While occupying the premises, Birchfield had conversations with appellants who told him that he, Birchfield, had no lease and that appellants would put a fence or gate across the place. Appellants stated they would take Baker or him to court if he did not turn the premises over to appellants. Upon being offered the rent by Birchfield on several occasions, appellants refused to accept it. Birchfield testified that he did not want to buy a lawsuit and told appellants that he wanted to get his money back. He went to respondent and told him that he wanted his money back and respondent returned it to him. Birchfield then cancelled the contract with respondent and vacated the premises about April 15, 1946.
The respondent then tried to sell the lease and equipment to others and listed it with four real estate brokers. The only offer he received was on June 1, 1946, from a Mr. Buzolich in the sum of $2,000.00. He continued his efforts to sell the property until July 29, 1946, but, receiving no better offer by that time, sold it for $2,000.00.
Patrick S. Doney, a licensed business opportunity broker, testified that the value of the lease had dropped from $4,000.00 to a present valuation of $2,000.00.
Appellant in his opening brief, among other things, listed as ‘undisputed’ that the lease of March 7, 1944 was a valid lease; that the option provision to renew the lease for three years from March 15, 1946 was valid; that prior to March 15, 1946, respondent exercised his option to renew the lease for three years and that this renewal of the lease was valid.
A consideration of this record raises two questions: (1) Assuming that the contract between Birchfield and respondent was binding, will an action lie for inducing breach of contract by a resort to means in themselves unlawful such as slander? And, (2) was there a binding contract between Birchfield and respondent? If the first question is answered yes, then, from the evidence, the motion for a nonsuit would have to be denied; if the second question is answered no, it would be equally imperative that the motion for a nonsuit be denied.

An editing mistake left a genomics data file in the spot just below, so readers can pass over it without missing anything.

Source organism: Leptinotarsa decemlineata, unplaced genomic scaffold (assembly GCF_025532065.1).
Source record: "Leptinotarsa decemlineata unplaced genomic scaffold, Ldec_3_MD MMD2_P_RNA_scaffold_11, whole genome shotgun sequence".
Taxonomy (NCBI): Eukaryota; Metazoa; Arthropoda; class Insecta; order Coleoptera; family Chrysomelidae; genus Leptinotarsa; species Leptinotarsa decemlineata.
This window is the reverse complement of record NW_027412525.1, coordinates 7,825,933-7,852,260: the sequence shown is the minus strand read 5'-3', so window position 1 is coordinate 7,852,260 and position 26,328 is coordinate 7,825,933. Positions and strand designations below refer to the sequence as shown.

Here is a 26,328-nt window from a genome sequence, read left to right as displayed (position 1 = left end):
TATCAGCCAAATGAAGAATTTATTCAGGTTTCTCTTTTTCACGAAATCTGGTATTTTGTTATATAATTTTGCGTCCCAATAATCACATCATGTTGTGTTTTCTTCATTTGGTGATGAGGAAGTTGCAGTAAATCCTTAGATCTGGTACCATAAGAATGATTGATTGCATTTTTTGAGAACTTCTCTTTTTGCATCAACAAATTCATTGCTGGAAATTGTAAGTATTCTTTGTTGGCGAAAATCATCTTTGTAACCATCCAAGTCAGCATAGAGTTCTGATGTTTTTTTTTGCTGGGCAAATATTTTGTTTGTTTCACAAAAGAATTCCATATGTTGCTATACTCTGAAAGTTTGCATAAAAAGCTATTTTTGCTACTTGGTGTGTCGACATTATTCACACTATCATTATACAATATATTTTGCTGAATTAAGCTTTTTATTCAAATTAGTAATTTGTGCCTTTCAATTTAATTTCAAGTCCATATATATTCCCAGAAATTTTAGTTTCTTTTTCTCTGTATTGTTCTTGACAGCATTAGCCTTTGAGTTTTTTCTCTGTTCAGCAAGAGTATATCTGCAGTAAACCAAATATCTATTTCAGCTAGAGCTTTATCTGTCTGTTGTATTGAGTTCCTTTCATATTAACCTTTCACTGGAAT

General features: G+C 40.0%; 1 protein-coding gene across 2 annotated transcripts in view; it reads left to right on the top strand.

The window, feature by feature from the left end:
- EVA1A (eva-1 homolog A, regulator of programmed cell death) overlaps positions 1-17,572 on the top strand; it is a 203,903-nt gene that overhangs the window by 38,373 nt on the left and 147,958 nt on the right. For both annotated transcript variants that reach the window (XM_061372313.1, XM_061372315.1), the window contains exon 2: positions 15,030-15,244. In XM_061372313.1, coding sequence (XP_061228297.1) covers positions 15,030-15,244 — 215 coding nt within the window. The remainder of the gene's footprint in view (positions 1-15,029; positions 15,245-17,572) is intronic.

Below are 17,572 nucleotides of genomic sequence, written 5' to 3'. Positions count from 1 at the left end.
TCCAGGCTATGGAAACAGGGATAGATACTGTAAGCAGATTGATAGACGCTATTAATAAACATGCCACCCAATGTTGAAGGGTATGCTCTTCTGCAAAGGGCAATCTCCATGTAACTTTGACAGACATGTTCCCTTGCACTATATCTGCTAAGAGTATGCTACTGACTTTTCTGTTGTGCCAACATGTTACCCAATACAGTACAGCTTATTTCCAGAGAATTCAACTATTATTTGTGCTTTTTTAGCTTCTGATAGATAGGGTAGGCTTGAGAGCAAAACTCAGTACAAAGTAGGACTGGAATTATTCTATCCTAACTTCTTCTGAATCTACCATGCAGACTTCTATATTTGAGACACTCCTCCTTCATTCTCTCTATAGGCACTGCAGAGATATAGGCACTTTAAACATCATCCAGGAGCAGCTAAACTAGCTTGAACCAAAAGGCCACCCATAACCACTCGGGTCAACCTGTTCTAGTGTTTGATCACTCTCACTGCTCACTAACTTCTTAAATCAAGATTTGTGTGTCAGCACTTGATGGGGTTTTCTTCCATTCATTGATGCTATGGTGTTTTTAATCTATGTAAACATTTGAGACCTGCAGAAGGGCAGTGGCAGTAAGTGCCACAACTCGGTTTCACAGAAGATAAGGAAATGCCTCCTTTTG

Appellants base their contention that the nonsuit should not be granted upon the theory that ‘a land owner who has effected a binding contract of sale with another cannot maintain slander of title against a third person whose utterances have induced the purchaser to refuse to carry out the contract, the owner's remedy being against the purchaser for breach of the contract.’ 16 Cal.Jur. 160. In behalf of their contention, they rely upon the case of Burkett v. Griffith, 90 Cal. 532, 27 P. 527, 13 L.R.A. 707, 25 Am.St.Rep. 151.
It is fair to state that while the facts in Burkett v. Griffith, supra, are in no way parallel with those in the case at bar, that as an abstract question of law the court does make a holding in accordance with the quoted statement from California Jurisprudence. However, in cases such as are disclosed by the testimony in the instant case, such is not the law in this state today. From the evidence it is inescapable that appellant, by every means in his power including slander and threats, attempted to induce A. A. Birchfield to breach or withdraw from any contract he had with respondent. The rule in such cases is clearly and unequivocally set forth in Imperial Ice Co. v. Rossier, 18 Cal.2d 33, on page 35, 112 P.2d 631, on page 632, as follows: ‘It is universally recognized that an action will lie for inducing breach of contract by a resort to means in themselves unlawful such a libel, slander, fraud, physical violence, or threats of such action. See cases cited in 24 Cal.L.Rev. 208; 84 A.L.R. 67.’